Get to it! Subway Tile Installation

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The reno property is coming along. Dan has been working on the wood floors while I have been working on the tiling. The laundry room and the upstairs bathroom were the first projects ready for tile. Neutral is the way to go in a home that you are redoing with the intention to sell, colors that appeal to many people will help the home sell quicker! I chose white subway tile and a gray/white/cream 12×24 floor tile.

Floors are pretty self explanatory when using large, square tiles and if the room does not have many strange angles. Tiling a shower wall can be a bit more tricky. The most important thing to do at the beginning is plan. Make sure you are starting in a place where you won’t end up with small tiles in a conspicuous spot. Cuts should face the inside and make sure the first row is level! If the first row is level then it makes the rest of the job a breeze!

Once you get the first row up not the wall, you will have a template for the rest of the rows….they should alternate with the same tiles and same cuts. Rule of thumb when placing tile is “measure twice, cut once”. If you do this you will have less waste tile and spend less time redoing cuts due to mistakes. If you know how fast you are then you can spread the mud across a large section of the wall and do multiple rows at once but make sure to wipe off any mud that gets on top of the tiles as it will dry and does not easily come off!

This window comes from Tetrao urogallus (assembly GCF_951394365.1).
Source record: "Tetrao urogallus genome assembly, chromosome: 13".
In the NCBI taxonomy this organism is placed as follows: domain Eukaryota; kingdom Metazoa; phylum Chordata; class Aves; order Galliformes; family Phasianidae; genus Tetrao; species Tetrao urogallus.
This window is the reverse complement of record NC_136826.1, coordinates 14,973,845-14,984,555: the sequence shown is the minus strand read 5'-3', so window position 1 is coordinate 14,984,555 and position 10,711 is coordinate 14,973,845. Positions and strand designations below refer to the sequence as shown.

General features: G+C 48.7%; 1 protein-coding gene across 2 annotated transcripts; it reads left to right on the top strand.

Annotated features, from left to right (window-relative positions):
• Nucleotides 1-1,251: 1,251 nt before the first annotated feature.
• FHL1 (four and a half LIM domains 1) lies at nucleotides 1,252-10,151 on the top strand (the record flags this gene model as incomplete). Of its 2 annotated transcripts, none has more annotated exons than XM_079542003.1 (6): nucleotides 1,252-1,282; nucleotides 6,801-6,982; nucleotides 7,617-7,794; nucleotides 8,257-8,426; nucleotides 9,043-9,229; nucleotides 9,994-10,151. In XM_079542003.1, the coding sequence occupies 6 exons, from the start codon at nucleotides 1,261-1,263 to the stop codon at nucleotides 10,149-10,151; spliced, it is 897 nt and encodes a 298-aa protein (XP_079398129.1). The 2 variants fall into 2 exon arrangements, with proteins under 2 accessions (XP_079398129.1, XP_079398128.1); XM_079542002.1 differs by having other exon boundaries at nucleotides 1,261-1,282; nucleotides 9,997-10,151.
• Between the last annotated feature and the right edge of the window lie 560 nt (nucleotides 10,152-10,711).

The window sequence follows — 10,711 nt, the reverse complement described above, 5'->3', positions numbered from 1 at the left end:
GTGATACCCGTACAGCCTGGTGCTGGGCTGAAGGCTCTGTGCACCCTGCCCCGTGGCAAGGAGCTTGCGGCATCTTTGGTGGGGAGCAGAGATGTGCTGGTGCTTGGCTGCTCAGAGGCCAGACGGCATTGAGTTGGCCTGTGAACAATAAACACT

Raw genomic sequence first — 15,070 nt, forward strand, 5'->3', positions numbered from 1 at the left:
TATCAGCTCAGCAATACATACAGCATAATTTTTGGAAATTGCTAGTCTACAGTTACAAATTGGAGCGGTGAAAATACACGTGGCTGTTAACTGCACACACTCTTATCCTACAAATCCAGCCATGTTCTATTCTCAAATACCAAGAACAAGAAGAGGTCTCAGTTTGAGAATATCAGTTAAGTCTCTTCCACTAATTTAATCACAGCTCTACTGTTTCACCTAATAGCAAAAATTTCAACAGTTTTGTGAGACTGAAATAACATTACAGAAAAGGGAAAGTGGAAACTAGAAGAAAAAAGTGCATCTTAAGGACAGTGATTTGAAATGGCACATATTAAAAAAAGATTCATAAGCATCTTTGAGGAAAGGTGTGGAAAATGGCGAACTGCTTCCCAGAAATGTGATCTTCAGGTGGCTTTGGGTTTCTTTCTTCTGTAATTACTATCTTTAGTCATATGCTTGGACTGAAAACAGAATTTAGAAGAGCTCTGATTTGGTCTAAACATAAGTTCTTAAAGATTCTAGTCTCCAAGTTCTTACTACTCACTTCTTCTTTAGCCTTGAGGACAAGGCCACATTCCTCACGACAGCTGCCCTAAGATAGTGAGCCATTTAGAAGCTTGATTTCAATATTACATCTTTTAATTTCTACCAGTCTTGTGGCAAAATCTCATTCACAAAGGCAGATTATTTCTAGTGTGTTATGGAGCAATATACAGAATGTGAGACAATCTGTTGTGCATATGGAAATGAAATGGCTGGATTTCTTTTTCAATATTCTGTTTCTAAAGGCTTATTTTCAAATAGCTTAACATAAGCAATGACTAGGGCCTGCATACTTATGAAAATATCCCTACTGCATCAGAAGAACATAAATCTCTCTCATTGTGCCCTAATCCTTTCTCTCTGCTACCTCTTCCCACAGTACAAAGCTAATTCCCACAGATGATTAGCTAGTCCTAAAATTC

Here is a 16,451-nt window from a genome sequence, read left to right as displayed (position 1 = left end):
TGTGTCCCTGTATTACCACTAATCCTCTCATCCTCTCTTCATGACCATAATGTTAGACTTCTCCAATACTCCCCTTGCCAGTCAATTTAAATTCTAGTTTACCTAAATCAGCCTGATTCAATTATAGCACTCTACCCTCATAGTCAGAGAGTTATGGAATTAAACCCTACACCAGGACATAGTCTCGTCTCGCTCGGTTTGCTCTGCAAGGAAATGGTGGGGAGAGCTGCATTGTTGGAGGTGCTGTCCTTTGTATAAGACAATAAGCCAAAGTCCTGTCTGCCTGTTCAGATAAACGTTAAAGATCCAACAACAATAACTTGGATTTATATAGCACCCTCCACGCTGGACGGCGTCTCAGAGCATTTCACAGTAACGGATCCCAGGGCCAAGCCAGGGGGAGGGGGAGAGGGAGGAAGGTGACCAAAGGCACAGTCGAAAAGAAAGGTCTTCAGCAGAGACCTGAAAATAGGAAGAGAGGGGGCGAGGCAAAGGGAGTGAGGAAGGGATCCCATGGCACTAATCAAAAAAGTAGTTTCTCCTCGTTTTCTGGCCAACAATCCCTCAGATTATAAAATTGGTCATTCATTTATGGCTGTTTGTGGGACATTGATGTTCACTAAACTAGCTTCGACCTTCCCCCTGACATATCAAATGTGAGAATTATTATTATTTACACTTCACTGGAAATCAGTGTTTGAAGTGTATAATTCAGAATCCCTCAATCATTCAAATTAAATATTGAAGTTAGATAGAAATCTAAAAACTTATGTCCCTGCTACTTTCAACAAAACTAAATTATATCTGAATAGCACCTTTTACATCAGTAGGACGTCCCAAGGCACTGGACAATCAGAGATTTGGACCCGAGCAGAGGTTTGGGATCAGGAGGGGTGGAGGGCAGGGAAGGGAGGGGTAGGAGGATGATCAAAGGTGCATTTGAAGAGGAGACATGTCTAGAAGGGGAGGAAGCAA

After you have finished putting up all of the tile allow it to set for 24hrs. After 24hrs, it is ready to be grouted!

Choosing grout: Tile shops and large hardware stores carry many colors of grout. Choose a color that complements the tile. White looks clean but should only be used in areas of low traffic and on walls. Darker colors are used in highly trafficked areas. Next choose between sanded or un-sanded grout. Un-sanded is generally used for smaller joint sizes. Most subway tiles come with small ridges on the sides to act as built-in spacers. These give you a very small grout line. For this application, I chose to use spacers that made the joints slightly larger but still small enough that un-sanded grout was best.

Press the grout into the joints with your paddle scraping off the excess as you go. If you leave too much grout on top of the tile it will make the job of wiping it clean very difficult. A haze will be left on the tile and you won’t get the best result that you desired. Plus, you waste tons of grout that could have been scraped and put in other areas! Once the grout has set slightly you need to gently wipe off the surface with a wet sponge, rinsing the sponge often. Do the project in sections if it is setting faster than you are moving. After you have completed the project, let it set and then wipe once again. Voila! A finished tile shower!

 

Check back for photos of the completed bathroom!

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